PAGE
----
In the News 2013
Milwaukee Journal Sentinel

Pope cautions against becoming ‘obsessed’ with abortion, gay marriage

Pope Francis suggested in remarks made public Thursday that the obsession of some Catholics with such issues as abortion, gay marriage and contraception obscures the Gospel message and the true essence of the church.

In a wide-ranging interview, Francis continued to stake out a middle ground on social issues, and provided more evidence that the priorities of the global church — or at least of his papacy — do not necessarily line up with much of the American Catholic hierarchy.

“We cannot insist only on issues related to abortion, gay marriage and the use of contraceptive methods … we have to find a new balance,” Francis said in an interview published in Jesuit journals around the world, including the New York-based America magazine.”It is not necessary to talk about these issues all the time.”

In the six months since his election, the first Jesuit to become pope has drawn popular support for his emphasis on compassion and care for the poor and marginalized. At the same time, conservative Catholics in particular have been disappointed by his lack of emphasis on moral issues and orthodoxy. And whereas his predecessor, Pope Benedict, was seen as emphasizing a smaller, purer, more orthodox church, Francis so far has more of a big-tent philosophy.

“How are we treating the people of God?” Francis said. “I dream of a church that is a mother and shepherdess. The church’s ministers must be merciful, take responsibility for the people and accompany them like the good Samaritan, who washes, cleans and raises up his neighbor. This is pure Gospel. God is greater than sin. The structural and organizational reforms are secondary — that is, they come afterward. The first reform must be the attitude.”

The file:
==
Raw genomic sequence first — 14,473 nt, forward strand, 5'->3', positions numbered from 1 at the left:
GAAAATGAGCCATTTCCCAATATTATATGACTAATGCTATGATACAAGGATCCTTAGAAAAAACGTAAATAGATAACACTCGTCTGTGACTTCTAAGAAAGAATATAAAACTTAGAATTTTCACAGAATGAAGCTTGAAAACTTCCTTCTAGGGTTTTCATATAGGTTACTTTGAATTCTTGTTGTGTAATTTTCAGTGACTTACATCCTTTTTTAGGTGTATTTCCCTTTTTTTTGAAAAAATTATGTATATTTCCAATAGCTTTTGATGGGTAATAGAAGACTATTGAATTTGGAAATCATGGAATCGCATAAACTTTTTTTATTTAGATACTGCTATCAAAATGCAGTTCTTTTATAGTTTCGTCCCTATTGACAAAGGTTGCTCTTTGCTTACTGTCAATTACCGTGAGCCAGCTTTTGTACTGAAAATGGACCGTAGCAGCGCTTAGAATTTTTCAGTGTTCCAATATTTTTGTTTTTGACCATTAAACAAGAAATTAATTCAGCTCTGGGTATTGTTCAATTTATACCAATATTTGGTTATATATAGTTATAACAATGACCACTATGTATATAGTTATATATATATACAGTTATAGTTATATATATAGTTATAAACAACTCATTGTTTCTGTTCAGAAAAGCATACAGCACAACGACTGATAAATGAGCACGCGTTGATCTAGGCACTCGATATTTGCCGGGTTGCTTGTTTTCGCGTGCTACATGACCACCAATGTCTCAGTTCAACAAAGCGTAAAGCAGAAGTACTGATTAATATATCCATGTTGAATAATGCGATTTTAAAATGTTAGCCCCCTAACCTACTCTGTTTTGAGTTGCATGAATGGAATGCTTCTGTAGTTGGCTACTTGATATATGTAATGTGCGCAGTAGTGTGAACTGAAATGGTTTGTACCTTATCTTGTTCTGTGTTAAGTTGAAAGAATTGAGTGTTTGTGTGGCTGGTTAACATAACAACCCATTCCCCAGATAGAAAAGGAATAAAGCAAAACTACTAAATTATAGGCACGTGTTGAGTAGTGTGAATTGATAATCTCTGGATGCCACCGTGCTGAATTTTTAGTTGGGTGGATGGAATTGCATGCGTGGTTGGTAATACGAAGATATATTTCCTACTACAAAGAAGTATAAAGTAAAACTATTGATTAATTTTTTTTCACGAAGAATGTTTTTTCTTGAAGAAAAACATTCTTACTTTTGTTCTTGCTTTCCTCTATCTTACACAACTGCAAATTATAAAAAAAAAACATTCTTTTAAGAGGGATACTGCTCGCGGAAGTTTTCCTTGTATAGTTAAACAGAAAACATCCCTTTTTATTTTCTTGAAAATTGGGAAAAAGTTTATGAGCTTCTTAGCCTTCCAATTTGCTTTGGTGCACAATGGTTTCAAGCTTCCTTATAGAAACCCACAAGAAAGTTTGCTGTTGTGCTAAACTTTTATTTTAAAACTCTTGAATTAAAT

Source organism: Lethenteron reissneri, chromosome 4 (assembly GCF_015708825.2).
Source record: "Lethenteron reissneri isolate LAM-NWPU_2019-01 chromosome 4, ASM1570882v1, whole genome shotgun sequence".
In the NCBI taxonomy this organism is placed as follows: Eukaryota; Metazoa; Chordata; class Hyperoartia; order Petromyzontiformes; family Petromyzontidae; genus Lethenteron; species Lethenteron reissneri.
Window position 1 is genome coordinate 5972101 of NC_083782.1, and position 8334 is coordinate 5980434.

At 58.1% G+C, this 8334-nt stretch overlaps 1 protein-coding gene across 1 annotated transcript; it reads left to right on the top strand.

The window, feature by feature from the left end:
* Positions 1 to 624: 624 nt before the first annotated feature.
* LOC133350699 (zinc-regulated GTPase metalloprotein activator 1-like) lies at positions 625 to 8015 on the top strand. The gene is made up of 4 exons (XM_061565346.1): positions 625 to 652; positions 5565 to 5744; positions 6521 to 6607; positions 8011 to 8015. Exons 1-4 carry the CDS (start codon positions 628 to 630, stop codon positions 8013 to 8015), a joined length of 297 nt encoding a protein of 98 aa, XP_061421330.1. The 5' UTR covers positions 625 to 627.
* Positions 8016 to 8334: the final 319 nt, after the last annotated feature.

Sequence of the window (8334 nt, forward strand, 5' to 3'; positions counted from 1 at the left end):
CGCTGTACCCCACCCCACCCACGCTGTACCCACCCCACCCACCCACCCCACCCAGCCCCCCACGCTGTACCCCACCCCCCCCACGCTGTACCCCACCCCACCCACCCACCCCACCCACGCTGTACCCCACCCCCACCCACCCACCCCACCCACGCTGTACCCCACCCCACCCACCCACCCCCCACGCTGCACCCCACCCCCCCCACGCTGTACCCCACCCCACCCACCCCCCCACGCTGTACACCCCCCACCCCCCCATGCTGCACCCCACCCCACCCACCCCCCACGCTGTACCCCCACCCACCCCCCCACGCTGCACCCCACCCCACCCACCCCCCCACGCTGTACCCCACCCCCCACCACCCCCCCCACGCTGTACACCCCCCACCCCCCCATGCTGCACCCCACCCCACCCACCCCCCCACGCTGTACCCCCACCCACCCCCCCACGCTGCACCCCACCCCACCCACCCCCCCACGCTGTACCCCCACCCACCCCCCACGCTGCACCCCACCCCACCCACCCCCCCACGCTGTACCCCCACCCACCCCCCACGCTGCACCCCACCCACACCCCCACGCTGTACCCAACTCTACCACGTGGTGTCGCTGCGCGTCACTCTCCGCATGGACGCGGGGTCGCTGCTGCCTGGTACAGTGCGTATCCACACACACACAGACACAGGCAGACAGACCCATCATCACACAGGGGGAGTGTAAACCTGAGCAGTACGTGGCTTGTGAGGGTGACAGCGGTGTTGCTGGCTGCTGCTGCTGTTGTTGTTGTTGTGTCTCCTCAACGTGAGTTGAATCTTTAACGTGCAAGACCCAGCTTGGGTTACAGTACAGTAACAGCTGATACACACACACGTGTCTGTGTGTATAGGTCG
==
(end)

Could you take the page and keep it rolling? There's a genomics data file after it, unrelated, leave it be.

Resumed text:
The pope made it clear that, as a “son of the church,” he endorses Catholic moral teachings on such issues as abortion and gay marriage, but he said they must be taught in a broader context. He said the church must stress mercy and inclusion, and create a “home for all,” rather than a “small chapel” for a special few.

“The people of God want pastors, not clergy acting like bureaucrats or government officials,” he said. “The bishops, particularly, must be able to support the movements of God among their people with patience, so that no one is left behind.”

Francis’ remarks, to the Italian Jesuit journal Civilta Cattolica, come just weeks after the pontiff shocked many when he responded to a question about homosexuality: “Who am I to judge them if they’re seeking the Lord in good faith?” And they are likely to inflame the already intense debate over the priorities and direction of the Catholic Church, especially in the United States, where the issues of abortion and gay marriage have become for some a litmus test for true believers.

“It’s clear that this is a pope of the Catholic middle, not of the Catholic right,” said John Allen, longtime Vatican correspondent for the National Catholic Reporter.